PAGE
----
Desperately clinging to the hyperbolic storyline that she and her Democrat colleagues have been peddling for a year, House Speaker Nancy Pelosi (D-CA) has publicly released a schedule of events designed to commemorate the unrest that took place at the U.S. Capitol last January, as NBC News reports.
According to the outlet, the itinerary will include presentations from historians Jon Meacham and Doris Kearns Goodwin meant to help “establish and preserve the narrative” of what occurred that fateful day and, presumably, amplify the left’s efforts to portray the protests as akin to an armed insurrection aimed at achieving a takeover of the federal government.
In a statement issued last week, Pelosi said, “The House will not be in session, but a full program of events is being planned, based on Member input. These events are intended as an observance of reflection, remembrance and recommitment, in a spirit of unity, patriotism and prayerfulness.”
Among the events planned is a Pro Forma Session on the House floor that will include a prayer, a statement from the Chair, as well as a moment of silence, a panel discussion including the aforementioned historians alongside the Librarian of Congress, testimonials from House members wishing to share their recollections of Jan. 6, and a prayer vigil on the steps of the Capitol.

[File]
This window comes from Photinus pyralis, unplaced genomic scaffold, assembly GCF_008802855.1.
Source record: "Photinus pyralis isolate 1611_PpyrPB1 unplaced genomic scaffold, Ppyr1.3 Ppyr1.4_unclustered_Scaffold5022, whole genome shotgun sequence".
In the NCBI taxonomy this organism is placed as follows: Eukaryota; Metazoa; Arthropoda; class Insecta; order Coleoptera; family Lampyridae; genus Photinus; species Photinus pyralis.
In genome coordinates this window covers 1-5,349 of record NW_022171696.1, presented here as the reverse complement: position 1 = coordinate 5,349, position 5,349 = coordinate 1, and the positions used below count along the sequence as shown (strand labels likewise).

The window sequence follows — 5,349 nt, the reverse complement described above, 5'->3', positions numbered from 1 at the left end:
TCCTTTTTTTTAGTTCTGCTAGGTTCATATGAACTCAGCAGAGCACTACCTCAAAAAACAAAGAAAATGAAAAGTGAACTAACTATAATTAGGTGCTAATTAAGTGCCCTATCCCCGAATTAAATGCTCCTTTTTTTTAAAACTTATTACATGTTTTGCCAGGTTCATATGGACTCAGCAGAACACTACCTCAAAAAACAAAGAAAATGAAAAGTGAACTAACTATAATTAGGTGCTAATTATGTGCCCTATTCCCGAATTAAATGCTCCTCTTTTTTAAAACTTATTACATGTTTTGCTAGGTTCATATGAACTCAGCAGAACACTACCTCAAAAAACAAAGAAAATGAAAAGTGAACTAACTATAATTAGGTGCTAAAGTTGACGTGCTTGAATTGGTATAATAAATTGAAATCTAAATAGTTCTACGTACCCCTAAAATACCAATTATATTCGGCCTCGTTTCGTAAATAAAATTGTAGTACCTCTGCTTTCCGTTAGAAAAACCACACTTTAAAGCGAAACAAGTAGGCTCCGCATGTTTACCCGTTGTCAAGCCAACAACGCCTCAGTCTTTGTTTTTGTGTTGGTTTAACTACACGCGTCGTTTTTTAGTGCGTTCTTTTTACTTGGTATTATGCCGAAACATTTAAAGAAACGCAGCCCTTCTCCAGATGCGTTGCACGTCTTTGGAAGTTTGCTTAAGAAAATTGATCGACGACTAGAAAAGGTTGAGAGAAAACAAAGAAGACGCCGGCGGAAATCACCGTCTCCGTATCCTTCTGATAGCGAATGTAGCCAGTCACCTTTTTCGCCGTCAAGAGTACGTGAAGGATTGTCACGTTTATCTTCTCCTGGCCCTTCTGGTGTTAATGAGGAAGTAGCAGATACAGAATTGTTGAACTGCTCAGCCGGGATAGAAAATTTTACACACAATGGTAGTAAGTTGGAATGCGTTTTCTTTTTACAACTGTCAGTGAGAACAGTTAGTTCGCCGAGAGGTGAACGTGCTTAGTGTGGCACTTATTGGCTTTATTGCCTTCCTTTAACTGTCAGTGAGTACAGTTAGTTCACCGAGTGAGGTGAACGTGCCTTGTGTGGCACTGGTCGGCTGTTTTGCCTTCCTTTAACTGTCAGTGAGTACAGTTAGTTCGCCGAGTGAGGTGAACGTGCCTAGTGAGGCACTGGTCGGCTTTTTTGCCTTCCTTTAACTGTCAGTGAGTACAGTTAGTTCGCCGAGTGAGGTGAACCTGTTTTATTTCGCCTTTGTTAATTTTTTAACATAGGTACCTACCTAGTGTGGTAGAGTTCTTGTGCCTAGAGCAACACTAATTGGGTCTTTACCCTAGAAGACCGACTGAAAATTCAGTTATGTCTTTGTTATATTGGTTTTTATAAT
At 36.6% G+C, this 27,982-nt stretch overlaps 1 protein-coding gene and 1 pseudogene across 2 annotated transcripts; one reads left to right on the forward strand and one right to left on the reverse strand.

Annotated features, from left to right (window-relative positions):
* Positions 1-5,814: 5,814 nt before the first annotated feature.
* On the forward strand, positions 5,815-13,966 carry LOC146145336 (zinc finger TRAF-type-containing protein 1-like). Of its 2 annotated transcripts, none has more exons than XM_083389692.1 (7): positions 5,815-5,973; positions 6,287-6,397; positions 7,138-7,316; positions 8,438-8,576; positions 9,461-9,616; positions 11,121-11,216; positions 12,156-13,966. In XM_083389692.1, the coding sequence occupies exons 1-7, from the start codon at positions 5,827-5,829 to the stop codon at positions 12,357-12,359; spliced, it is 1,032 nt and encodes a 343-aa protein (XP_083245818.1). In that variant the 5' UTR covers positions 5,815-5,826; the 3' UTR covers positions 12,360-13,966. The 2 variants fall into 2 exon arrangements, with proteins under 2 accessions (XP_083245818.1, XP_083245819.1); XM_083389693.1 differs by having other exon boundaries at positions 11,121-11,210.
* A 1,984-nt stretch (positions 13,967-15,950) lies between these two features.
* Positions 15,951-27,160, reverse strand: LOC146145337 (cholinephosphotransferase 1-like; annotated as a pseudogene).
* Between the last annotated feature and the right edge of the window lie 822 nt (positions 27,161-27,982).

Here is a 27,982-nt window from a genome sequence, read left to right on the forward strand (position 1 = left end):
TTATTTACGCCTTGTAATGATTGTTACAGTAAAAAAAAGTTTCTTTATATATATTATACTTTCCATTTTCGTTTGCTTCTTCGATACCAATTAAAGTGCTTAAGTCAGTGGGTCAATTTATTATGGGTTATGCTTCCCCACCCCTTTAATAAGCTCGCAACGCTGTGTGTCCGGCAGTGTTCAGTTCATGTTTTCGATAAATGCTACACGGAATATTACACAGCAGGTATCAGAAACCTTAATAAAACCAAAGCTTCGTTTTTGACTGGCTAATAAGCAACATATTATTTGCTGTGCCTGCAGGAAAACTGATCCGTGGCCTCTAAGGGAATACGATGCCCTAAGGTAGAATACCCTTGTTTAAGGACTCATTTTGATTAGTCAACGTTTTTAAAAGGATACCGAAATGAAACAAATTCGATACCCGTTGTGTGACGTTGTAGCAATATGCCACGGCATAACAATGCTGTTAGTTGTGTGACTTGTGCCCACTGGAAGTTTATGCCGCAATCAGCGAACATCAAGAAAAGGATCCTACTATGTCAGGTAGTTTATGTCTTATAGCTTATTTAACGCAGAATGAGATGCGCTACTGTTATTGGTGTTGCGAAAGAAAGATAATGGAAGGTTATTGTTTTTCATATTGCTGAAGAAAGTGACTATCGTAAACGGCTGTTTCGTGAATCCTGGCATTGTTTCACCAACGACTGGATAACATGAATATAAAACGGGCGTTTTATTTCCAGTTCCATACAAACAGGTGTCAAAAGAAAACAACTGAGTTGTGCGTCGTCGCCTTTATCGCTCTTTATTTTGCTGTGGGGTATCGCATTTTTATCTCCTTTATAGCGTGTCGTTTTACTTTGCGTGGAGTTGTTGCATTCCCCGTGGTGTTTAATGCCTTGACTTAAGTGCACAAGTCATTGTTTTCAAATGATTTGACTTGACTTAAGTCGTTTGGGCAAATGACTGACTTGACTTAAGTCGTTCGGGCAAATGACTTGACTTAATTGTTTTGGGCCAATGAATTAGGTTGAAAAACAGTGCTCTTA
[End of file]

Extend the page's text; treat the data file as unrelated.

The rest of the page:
Turning up the volume on the melodrama, Pelosi added in the “Dear Colleague” letter announcing the commemoration schedule, “The patriotism and courage of our Members as we prepare for this difficult day is an inspiration, for which I sincerely thank you.”
Pointing out the heavy-handed and cringeworthy efforts from Democrats to turn the next several days into an overblown, maudlin rehash of the unrest that unfolded this time last year, Paul Mirengoff of Power Line took particular note of a Washington Post story purporting to tell the tragic tale of congressional staffers so traumatized by the experience that they had to quit their jobs.
Unsurprisingly, the small number of staffers mentioned in the Post story were all employed by Democrat lawmakers, and those who have remained in their positions were oh-so-sympathetically described as still “soldiering on,” as if they had been prisoners of war or witnesses to actual armed conflict.
Mirengoff makes the instructive observation that while none of the supposedly tragic young figures featured by the Post even suffered so much as a scratch during the unrest, upwards of five dozen U.S. Secret Service staffers were injured by angry mobs during BLM protests the prior May, with nary a peep from those lamenting the supposedly historic nature of the incidents at the Capitol.
As the author further notes, such embarrassingly myopic pieces will sadly be in plentiful supply in the days to come as part of “efforts of Democrats and their lefty media allies to convert January 6 into something like a national day of mourning, while studiously ignoring comparable or worse violence by BLM and Antifa that rocked city after city in 2020,” but those attempts can and must be assiduously rebuffed.